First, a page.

February 3, 2013

“Utah homeowner arrested for firing shots in burglary”

Because the presumption that your property is yours — that it is purchased with the sweat of your labor and requires a goodly portion of your finite time on this planet — and so can be lawfully protected against those trying to pilfer it, sets a bad example, and must be dispelled.

After all, if we allow things like this to stand, how can we later claim that when the government confiscates your property or land or firearms or liberties — either by way of some local ordinance, or excessive taxation, or bureaucratic regulation that carries the force of law, or court ruling that institutionalizes the government’s right to compel your commerce — you don’t have a right to defend yourself against such state-sanctioned theft.

In this case, process trumps righteousness and reason. Rules (even those that seem in many ways a good idea) nevertheless stand guard over lawlessness. And the police state that we’ve set up to protect the “rights” of criminals grows its roots ever-deeper, even in places like Utah. And in spite of prior Common Law (h/t Pablo), with no evidence that deadly force was intended.

Because face it: it’s easier to arrest the homeowner for his failure to follow established process — no matter the provocation — than it is to chase down those who were attempting to steal his property.

(h/t Terry H)

Posted by Jeff G. @ 9:50am
21 comments | Trackback

Comments (21)

  1. The guy fired shots at the vehicle as it was driving away.
    According to the article, the burglar had not yet entered the house, and the home owner was not inside the house at the time.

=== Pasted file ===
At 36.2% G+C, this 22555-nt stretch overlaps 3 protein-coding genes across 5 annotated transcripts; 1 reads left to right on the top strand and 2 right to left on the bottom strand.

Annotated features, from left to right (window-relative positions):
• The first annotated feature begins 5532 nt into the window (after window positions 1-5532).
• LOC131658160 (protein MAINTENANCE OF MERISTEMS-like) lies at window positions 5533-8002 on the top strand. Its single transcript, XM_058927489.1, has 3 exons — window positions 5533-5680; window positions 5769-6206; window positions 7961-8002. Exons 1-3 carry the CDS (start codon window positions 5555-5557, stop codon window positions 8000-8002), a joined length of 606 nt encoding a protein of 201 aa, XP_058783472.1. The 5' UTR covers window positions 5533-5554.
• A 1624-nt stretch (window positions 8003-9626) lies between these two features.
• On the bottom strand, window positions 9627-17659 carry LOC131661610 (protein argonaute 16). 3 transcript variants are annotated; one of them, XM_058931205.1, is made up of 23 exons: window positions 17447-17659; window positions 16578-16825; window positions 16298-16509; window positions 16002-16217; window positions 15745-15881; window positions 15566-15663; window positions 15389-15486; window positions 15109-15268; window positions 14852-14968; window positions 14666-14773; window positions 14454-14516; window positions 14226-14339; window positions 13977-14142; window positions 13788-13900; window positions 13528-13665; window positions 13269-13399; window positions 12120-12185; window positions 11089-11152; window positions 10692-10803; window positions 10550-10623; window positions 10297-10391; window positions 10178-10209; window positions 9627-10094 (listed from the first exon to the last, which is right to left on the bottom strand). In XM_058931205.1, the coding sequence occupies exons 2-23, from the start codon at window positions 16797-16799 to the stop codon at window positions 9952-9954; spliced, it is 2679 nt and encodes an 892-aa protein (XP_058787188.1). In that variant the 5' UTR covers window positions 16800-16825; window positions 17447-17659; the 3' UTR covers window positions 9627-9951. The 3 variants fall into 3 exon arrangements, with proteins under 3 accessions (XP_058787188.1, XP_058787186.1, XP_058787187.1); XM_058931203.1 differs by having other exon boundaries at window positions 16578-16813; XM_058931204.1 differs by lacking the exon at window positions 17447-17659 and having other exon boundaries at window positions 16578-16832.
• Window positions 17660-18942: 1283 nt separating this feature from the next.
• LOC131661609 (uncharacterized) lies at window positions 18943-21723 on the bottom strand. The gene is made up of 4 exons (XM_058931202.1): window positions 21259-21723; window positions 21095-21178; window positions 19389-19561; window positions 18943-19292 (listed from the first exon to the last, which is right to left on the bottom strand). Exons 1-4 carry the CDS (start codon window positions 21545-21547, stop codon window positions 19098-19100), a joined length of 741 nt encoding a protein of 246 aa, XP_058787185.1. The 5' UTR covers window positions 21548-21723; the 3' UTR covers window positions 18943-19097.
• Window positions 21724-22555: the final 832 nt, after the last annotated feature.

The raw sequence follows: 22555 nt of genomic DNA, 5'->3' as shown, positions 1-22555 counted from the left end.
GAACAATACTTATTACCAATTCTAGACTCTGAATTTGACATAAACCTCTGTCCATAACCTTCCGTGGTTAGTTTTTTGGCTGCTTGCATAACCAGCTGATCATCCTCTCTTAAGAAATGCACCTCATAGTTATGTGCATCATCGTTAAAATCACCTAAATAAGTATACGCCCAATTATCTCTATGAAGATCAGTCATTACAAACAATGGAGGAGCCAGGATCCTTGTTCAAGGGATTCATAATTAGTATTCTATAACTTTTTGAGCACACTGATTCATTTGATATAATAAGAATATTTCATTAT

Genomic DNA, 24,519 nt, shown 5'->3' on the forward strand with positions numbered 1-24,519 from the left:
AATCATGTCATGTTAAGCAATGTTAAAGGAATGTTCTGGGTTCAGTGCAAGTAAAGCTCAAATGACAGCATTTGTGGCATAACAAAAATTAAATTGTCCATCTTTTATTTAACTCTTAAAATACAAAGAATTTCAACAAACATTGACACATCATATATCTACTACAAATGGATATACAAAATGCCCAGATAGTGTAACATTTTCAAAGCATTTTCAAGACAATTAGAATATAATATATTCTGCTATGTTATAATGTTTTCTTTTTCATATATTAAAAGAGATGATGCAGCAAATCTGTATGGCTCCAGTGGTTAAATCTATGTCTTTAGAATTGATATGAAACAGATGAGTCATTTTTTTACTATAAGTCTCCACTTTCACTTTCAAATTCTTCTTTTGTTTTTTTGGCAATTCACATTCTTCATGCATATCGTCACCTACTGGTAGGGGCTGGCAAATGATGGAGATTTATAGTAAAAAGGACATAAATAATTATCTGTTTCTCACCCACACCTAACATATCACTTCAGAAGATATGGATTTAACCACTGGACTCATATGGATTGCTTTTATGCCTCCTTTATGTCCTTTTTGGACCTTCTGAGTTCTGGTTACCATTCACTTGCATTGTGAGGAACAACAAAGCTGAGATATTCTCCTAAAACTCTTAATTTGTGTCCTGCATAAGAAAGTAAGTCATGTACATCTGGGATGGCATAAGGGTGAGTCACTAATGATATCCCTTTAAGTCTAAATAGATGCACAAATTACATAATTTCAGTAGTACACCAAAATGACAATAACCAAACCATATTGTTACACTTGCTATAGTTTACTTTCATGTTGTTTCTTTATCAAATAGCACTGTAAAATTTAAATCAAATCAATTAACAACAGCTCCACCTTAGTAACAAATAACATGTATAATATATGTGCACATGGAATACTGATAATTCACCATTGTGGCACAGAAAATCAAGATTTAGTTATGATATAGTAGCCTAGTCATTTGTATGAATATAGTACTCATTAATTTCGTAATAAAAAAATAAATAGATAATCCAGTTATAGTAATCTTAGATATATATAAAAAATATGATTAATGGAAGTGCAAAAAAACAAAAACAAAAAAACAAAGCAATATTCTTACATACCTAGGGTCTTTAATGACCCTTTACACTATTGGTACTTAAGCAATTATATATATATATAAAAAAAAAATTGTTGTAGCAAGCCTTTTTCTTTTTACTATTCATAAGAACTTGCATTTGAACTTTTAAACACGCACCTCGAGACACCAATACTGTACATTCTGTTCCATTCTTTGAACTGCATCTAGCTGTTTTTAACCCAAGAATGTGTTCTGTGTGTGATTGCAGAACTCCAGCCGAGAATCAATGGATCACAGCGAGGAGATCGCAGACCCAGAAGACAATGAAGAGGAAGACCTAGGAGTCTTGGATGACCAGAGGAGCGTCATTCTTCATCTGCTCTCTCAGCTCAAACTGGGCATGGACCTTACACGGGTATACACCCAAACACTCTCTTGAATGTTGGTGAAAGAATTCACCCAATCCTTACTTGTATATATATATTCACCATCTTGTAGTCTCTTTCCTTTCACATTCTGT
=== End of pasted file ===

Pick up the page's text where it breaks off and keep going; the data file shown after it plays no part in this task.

The shooter was in clear violation of the law, and really, common sense. Had the criminal ran at the homeowner with the crowbar, the homeowner would have been well within his rights to open fire.

    You do not shoot at a fleeing man who poses no danger. You certainly to not shoot at the guy while he is driving away in his car.

    I think you are getting too worked up over this.

  2. I’d give the homeowner a bit more benefit of the doubt, if only because if I caught somebody trying to break into my house I’d want to do him some serious hurt even if he did run away as soon as he saw me.

    Then again, if one of my neighbors shot at a fleeing burglar and one of the stray bullets hit me or my wife or my dog, well…

  3. Practice saying this until it becomes second nature:

    “I felt like my life was in danger. I felt like my life was in danger.”

    It may serve you well one day.

  4. The shooter was in clear violation of the law, and really, common sense. Had the criminal ran at the homeowner with the crowbar, the homeowner would have been well within his rights to open fire.

    The point is not that the homeowner wasn’t “in clear violation of the law’; the point is that the law protects criminals and punishes those who attempt to thwart property theft. It serves process. To McGehee’s point, there was no mention of anyone else in the line of any fire, so my first response is to believe that the shooter took that into account.